Ever heard of the UN's Millenium Development Goals? Neither had I until I read this column by Ollie North, a man I trust and admire. Here's the skinny:
For years, the UN has been pushing for a global effort to bring the Third World into the modern world. On the surface, their intentions seem wonderful. They call their objectives the Millenium Development Goals and it consists of 8 specific things they hope to achieve. These are: eradicate extreme poverty and hunger; achieve universal primary education; promote gender equality and empower women; reduce child mortality; improve maternal health; combat HIV/AIDS, malaria and other diseases; ensure environmental sustainability; develop a global partnership for development. The target date for achieving these goals is 2015.
Here is the website if you want to learn more.
Now, I am all for doing these things. You'll be hard pressed to find anyone who isn't. But my cynicism immediately kicks in when I hear talk of such things because doing these kinds of things costs money, and lots of it. And where does the UN hope to get such money?
Before we get into that, I also want to point out my past criticism of the UN. It's no secret that I despise that institution. In my mind, the idea of a multinational global union that works for the benefit of all people is a pipe dream. Each individual nation is going to seek its own self-interests, regardless of what's best for the world. So bringing nations together for a common goal amounts to herding cats. Then there's the Third World influence which seems to dominate the UN, as well as the influence of dictatorial regimes like Venezuela, North Korea and Cuba, who have no interest in democracy and basic human rights. They all get one vote in the UN General Assembly, as does the United States despite the fact that we pay 25% of the UN's annual budget revenue. So I often wonder how the UN expects to fight for human rights issues when many of its member nations aren't interested in these issues. Then, you have to factor in the corruption, and the UN is arguably the most corrupt institution in human history. There's a lot of money going into that body, and the people who pay this money aren't getting much return on the investment.
My point is that if we want an effective global union then it must be a group of nations with a common goal and a common interest. This body should be comprised of ONLY nations who practice democracy and equality. At least then, we would find some common ground while also speaking with a loud voice. It would encourage those outside nations to clean up their acts in order to be a part of the global community. Seems so common sense to me.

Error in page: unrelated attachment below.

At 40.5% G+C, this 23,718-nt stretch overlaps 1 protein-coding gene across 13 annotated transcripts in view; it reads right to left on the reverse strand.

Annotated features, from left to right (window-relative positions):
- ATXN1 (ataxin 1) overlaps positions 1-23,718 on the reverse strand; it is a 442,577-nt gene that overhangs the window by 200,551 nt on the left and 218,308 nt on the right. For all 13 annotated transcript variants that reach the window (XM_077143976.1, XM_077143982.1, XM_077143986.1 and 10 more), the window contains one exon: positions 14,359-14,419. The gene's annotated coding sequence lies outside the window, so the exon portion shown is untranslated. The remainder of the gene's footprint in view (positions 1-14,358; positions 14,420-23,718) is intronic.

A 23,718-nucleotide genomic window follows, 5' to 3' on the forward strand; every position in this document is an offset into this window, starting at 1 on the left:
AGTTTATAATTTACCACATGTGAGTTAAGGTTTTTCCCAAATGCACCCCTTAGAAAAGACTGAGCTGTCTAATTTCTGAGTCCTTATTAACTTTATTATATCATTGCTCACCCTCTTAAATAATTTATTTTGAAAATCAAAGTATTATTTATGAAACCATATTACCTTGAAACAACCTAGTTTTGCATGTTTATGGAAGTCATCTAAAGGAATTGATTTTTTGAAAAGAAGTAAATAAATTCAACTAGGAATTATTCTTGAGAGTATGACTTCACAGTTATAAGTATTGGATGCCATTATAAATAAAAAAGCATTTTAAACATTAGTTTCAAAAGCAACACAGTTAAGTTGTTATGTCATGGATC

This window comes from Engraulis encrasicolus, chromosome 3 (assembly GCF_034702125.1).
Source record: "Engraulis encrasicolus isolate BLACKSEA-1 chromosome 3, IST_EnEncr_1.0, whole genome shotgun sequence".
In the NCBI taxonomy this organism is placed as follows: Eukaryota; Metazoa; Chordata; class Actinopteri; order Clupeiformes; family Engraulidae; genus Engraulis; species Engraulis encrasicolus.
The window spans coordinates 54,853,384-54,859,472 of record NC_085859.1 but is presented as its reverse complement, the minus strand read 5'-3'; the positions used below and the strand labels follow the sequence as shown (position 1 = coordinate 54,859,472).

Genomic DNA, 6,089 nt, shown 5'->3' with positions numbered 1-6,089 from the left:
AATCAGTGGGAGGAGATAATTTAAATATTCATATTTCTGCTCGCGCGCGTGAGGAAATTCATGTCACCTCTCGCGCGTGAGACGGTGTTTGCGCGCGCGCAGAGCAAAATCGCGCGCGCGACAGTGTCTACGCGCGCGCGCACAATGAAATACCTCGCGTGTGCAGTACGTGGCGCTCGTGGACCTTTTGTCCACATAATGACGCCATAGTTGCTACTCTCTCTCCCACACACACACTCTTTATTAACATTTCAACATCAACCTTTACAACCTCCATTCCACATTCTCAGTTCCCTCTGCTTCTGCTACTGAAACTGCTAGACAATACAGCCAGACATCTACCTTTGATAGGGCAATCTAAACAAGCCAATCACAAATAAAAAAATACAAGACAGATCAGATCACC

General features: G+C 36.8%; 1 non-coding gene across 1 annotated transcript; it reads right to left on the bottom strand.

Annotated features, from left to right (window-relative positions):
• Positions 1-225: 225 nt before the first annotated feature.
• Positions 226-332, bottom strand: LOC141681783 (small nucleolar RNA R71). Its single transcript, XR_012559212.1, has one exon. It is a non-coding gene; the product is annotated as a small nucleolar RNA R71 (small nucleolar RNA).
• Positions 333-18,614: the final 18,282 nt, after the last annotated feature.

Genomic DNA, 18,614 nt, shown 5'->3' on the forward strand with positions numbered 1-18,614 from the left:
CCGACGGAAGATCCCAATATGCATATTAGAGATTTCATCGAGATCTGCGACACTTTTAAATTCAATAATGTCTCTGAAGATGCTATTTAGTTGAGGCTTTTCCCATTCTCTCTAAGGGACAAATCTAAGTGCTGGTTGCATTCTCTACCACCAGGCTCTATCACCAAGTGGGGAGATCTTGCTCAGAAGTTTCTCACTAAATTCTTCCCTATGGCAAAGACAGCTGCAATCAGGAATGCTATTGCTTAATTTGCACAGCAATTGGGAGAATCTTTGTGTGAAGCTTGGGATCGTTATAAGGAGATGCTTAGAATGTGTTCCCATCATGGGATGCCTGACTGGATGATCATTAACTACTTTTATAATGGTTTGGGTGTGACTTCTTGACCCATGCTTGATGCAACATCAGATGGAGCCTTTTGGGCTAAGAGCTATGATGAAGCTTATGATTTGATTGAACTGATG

Now, back to the Millenium Goals. The UN hopes to achieve these with a familiar plan - redistribution of wealth. It will require the wealthiest nations to pony up big time so that the poorest nations can be provided with the necessities required to achieve the goals. The US cost? Annually, 0.7% of its gross national product. That's $100 billion a year NOT including the 25% of the UNs annual budget that we already fund.
While you try to close your jaws, you can also think about this. Despite his inexperience, Barack Obama HAS proposed some legislation, and one of his key legislative pieces is the Global Poverty Act of 2007. In addition to Obama, it has 29 cosponsors. Here is what the bill says:
"To require the President to develop and implement a comprehensive strategy to further the United States foreign policy objective of promoting the reduction of global poverty, the elimination of extreme global poverty, and the achievement of the United Nations Millennium Development Goal of reducing by one-half the proportion of people worldwide, between 1990 and 2015, who live on less than $1 per day."
Basically, this bill is an endorsement of the UNs plan and it requires the US government to find a way to get the UN what it needs to accomplish it. What does that mean to you and me? Simple, the IRS will be collecting taxes for the United Nations. Frame it anyway you want, but that's what will happen.
I am a "by your own bootstraps" kind of guy. I sympathize with people who struggle but I believe it is ultimately their responsibility to free themselves of that struggle. Society's responsibility is to ensure they have the freedom to do so, without someone else's boot on their neck. Freebies are nice, but are more often than not squandered. It's only when things are earned that they are valued. This rings true whether you're talking about a single individual or an entire country. Many nations have pulled themselves out of poverty, look no further than China for such an example. So the idea of taxing the wealthy to give to the poor is just as fruitless on an international level as it is on an intranational level. How much has this nation spent on entitlements and social programs since the 1960s? And how much have we accomplished? Just look at the statistics and you'll see again that there has been little return on that investment.
Obama calls himself a citizen of the world, and his Global Poverty Act is his crowning piece of legislation. It passed the House in September 2007, and now has to pass the Senate and be signed by the President. Once that happens, the American people will be paying heavier taxes to the UN - a corrupt and inept institution - for the benefit of those nations who won't take responsibility for themselves. No wonder this man is loved by the world moreso than by his own country, his loyalties at times seem to be misplaced. $100 billion a year can do a lot right here in America.
Redistribution of wealth does not work and it never will. Think about that on November 4.